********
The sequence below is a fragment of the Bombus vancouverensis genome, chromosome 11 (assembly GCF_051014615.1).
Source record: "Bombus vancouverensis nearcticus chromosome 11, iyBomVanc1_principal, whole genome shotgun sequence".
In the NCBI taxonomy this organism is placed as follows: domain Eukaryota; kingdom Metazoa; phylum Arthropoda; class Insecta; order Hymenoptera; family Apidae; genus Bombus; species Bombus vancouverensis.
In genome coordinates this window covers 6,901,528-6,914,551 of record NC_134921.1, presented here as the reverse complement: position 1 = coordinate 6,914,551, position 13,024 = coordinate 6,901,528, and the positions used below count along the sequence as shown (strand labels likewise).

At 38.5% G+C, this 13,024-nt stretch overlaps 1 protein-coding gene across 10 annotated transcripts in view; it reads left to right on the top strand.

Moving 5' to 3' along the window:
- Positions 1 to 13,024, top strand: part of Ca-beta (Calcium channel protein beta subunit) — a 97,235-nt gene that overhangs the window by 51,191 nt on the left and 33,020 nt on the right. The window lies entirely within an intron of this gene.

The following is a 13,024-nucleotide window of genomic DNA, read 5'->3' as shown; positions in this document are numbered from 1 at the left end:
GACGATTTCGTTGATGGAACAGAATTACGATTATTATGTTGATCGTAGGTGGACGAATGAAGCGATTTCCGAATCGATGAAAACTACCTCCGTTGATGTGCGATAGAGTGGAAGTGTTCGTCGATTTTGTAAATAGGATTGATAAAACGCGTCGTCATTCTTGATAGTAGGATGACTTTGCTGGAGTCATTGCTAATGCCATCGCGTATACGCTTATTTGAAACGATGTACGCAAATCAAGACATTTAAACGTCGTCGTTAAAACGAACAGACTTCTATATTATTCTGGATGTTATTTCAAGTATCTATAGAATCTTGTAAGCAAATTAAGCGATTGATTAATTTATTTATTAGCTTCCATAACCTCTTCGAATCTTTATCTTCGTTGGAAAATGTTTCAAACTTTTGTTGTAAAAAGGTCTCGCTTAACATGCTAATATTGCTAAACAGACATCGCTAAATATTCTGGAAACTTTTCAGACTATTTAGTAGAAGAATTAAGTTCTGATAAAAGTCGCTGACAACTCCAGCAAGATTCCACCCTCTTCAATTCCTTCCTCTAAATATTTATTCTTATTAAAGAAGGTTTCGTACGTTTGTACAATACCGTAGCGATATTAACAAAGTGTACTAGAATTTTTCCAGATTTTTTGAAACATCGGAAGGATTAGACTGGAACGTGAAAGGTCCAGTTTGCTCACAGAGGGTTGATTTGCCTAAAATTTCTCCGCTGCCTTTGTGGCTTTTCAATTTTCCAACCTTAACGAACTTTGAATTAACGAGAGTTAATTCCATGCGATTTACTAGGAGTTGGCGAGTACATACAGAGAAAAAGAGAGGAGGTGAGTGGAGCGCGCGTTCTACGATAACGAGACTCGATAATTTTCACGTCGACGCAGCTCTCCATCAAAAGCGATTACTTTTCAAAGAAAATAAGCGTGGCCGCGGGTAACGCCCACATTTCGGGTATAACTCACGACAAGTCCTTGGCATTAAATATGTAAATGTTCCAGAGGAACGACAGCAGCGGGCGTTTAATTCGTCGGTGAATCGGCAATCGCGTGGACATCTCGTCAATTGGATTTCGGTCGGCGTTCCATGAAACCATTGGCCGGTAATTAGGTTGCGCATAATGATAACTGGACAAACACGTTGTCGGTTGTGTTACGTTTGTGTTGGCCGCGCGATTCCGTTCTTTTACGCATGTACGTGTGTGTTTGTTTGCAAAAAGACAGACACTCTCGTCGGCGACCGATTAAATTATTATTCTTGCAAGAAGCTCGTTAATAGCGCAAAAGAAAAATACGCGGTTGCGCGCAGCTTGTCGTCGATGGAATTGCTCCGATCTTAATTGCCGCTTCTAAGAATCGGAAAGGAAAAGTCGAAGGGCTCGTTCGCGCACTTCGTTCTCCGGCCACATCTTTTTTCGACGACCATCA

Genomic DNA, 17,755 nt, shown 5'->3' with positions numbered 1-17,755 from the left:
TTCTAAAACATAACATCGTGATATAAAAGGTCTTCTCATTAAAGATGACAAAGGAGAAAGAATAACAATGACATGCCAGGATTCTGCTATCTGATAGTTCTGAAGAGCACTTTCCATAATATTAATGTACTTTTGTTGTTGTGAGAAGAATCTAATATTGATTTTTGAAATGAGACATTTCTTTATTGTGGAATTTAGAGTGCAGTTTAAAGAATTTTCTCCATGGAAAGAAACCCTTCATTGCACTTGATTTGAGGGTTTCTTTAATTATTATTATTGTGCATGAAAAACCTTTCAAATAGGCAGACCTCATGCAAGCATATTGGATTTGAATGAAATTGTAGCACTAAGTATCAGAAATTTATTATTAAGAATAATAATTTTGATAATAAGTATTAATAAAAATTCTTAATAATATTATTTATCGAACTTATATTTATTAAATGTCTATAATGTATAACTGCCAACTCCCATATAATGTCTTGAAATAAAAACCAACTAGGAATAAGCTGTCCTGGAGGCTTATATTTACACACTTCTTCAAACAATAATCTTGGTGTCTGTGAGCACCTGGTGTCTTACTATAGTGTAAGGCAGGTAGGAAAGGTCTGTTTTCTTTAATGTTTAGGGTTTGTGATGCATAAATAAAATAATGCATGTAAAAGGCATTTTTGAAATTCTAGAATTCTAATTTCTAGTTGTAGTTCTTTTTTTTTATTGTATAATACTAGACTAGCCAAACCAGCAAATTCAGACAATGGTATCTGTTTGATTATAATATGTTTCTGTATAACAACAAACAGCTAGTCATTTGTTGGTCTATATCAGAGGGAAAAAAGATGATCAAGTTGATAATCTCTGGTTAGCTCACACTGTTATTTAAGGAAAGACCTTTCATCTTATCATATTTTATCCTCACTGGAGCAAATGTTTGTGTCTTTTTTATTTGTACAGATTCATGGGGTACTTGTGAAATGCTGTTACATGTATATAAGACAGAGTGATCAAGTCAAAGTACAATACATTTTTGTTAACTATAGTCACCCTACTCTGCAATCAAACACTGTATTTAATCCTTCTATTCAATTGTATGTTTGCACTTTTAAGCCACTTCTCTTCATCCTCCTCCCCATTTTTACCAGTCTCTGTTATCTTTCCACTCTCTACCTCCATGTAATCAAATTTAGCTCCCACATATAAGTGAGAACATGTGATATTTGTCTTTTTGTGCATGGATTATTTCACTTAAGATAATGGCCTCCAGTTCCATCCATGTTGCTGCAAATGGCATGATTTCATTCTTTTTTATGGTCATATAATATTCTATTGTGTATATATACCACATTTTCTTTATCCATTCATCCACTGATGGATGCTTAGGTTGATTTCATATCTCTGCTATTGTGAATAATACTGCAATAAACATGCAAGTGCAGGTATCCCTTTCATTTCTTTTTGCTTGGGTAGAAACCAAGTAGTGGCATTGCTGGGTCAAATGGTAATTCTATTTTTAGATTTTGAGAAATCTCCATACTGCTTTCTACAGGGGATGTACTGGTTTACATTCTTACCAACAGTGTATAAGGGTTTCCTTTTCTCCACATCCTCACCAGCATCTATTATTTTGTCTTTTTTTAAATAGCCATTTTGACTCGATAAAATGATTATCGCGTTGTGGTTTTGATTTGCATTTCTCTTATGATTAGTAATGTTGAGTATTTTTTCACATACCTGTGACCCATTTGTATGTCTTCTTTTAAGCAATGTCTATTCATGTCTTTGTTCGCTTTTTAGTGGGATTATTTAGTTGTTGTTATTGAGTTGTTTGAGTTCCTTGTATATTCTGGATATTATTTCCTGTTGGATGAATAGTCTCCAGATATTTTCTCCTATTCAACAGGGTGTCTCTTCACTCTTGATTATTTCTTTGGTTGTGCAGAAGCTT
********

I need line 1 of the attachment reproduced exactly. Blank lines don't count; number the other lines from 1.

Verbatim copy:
The sequence below is a fragment of the Bombus vancouverensis genome, chromosome 11 (assembly GCF_051014615.1).